First Words

Month 11
Month 12
Month 13

Last Month's Wow:

The Joy of Jargoning

Baby's babbling has transformed into the human music of language, jargoning.

The Wow of Now:

First Words

Baby is using their first words not as a party trick, but on purpose, to express their needs and wants.

The Wow Ahead:

First Steps

New skills are popping up daily—a new word, a new step, even crawling up stairs. This is development in action. From cruising to walking, over the next few months, baby is on the move.

The Wow

Baby is learning new words constantly. The word drip may be slow over the next few months, but each word baby learns unlocks several more. Remember, receptive language (what they understand) comes before speaking. Focus on “where” questions to encourage them to understand you, and soon they’ll have so much more to say—even though you may be the only one who understands it.

Baby may already have some word approximations: words they use consistently and intentionally to describe a specific item. Like “wa” for water, as long as it’s used for only water, officially counts as a word. Don’t be alarmed when baby falls back to earlier ways of expressing their wants and needs, particularly when they’re too frustrated to use their words. Encourage them to experiment with the consistency of words for specific things, and though you’ve gotten good at knowing exactly what baby wants, try to let them work a little to tell you.

The How

  1. 1

    The Five Senses

    Routine: Play Time
     of 1

    During snack time, stimulate your baby’s five senses through taste, sight, smell, touch, and sound. Share a piece of fruit with your baby, allowing them to taste, see, and smell. Gently touch your baby's skin using a piece of peel or the fruit itself. Throughout the activity, talk to your little one about what they might notice. Ask baby, "What is different? What is the same"?


    Everytime we stimulate a baby's five senses, we are helping them better understand the world around them. This particular exercise helps them learn that each element is unique, and altogether inform the overall experience.

  2. 2

    Life Out Loud

    Routine: Diaper Change, Play Time, Feeding
     of 2

    Ask baby questions whenever possible and let them respond. If they point to the answer, name it and ask them to try to say it.

    For example, “Do you want a piece of cheese or an apple?” If baby points to cheese, say “Oh, you want cheese! Can you say cheese?” When baby makes any attempt say it, respond with, “Right, cheese.

    Model the opportunities for them to have a voice and keep the flow of conversation going. Spend time telling rhyming stories, singing songs, reading, and continue to fill baby’s days with words.

    Activate your child's voice and expand their vocabulary using color as your guide. Perfect for a few moments after a diaper chance, you can hold up one of Our EWG VERIFIED Diapers, pointing and ask, "Is this the color white?" "Is this soft?" - hand it to them so they associate your words with the object. Or you can hold up the Our Wet Wipes for them to see and point to the colors asking "Is this the color blue?"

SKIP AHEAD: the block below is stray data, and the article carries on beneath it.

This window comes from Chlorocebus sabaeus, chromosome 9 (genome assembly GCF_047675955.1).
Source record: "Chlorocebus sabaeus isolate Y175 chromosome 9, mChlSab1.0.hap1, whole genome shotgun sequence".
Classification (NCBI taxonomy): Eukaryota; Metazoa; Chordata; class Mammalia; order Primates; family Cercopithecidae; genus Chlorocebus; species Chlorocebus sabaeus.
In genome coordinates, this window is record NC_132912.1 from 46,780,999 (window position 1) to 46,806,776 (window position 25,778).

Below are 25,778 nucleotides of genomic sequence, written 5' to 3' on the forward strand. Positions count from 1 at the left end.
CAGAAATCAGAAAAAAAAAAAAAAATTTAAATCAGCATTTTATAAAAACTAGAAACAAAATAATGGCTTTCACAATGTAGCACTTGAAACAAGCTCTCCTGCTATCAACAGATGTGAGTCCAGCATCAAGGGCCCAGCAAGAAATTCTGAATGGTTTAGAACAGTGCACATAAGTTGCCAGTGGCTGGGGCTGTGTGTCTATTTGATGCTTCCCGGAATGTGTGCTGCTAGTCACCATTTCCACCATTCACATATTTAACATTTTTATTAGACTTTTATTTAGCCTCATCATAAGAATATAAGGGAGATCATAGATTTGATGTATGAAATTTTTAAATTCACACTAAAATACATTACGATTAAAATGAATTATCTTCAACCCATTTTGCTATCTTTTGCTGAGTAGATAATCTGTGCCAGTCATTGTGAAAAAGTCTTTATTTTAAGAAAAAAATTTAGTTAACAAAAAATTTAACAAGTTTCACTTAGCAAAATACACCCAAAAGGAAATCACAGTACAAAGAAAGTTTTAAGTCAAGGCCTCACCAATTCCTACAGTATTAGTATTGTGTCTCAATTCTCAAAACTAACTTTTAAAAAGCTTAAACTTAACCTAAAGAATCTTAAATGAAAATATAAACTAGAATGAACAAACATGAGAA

Mastering even one word leads to big breakthroughs in language development. But we as parents have become accustomed to anticipating baby’s needs and making decisions for them throughout the day. This is perfectly reasonable, but it may prevent baby from using language to communicate for themselves. In the case of language, their frustration drives development.

  3. 3

    Active Reading

    Routine: Bedtime
     of 3

    As baby begins to use words, simple picture books are an important addition to your routine. You’re likely already reading together daily, and now you can ask baby to point to the pictures in the book and practice talking about them. Find books that follow baby’s interests—trains, trucks, animals, etc.—and dive into identifying pictures and words together. This shared experience is a new level of connecting with baby.

    Books about senses, emotions, rhyming, counting, plus lift-the-flap books are all fantastic tools for exploration. Studies show that by letting baby choose what to read and how long to enjoy it, you’re encouraging building attention that can later potentially prevent ADHD symptoms. Let baby turn the pages and point to what they see while you use funny voices and sounds to hold their interest.


    Reading is undeniably a great way to spend time together. It’s also expanding baby’s vocabulary for life. The more words baby knows, the more they are primed to learn—and in the future, the greater their love for language and literature.

Support for You

By this point, you’ve probably racked up a few days (and nights) that made you feel like you’re not cut out for this whole parenting thing. And there are probably moments when you told yourself that you should be doing something better, faster, or more often. Well, we’re here to tell you that you’ve made it to this incredible milestone and that you’ve learned so much and taught even more. How many games of peek-a-boo has it been? How many smiles, cuddles, stories, and tickles? Even on the hard days, there is joy. We see you. We hear you. We celebrate you. Take a moment to feel proud of yourself. You deserve it.

Let's Check on the Basics

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Is baby eating?
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Is baby sleeping?
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Is baby pooping?

Yes on all three? Great! One or more No’s? Let’s talk about it.
Contact us for support resources!

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